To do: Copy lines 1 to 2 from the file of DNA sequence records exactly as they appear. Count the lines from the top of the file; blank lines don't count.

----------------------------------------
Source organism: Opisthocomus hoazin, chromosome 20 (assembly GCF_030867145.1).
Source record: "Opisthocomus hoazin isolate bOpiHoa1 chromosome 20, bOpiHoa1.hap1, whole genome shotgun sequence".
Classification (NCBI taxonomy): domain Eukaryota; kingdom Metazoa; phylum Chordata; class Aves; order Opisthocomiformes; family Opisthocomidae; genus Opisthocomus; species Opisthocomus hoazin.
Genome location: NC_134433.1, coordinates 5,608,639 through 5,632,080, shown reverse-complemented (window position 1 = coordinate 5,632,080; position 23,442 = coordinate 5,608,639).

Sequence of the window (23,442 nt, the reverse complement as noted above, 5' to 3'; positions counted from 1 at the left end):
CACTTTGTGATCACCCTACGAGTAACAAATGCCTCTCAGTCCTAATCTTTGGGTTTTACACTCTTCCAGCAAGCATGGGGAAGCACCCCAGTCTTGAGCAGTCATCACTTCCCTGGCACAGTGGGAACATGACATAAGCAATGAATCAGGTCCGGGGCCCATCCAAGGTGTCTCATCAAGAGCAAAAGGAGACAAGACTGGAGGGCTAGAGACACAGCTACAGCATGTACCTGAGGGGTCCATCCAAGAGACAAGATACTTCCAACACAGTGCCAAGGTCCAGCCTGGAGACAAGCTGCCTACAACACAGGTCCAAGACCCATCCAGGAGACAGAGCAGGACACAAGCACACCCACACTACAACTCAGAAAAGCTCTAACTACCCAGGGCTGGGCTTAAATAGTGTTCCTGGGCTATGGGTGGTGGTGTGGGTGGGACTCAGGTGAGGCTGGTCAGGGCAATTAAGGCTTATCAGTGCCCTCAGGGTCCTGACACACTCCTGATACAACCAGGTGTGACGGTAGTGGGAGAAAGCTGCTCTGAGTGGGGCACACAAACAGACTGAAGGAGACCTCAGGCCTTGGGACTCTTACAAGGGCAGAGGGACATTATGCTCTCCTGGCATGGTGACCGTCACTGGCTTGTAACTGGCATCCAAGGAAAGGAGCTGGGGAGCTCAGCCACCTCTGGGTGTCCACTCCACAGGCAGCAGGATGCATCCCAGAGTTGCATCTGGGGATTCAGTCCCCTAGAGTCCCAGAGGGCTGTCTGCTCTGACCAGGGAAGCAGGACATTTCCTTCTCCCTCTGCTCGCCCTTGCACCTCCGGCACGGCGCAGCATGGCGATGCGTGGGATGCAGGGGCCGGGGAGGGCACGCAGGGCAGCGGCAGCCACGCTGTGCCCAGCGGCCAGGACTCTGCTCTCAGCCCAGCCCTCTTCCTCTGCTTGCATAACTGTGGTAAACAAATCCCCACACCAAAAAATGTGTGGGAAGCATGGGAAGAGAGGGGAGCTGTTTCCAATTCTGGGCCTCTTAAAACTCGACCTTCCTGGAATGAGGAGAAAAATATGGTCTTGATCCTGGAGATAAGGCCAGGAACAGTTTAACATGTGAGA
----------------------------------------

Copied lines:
Source organism: Opisthocomus hoazin, chromosome 20 (assembly GCF_030867145.1).
Source record: "Opisthocomus hoazin isolate bOpiHoa1 chromosome 20, bOpiHoa1.hap1, whole genome shotgun sequence".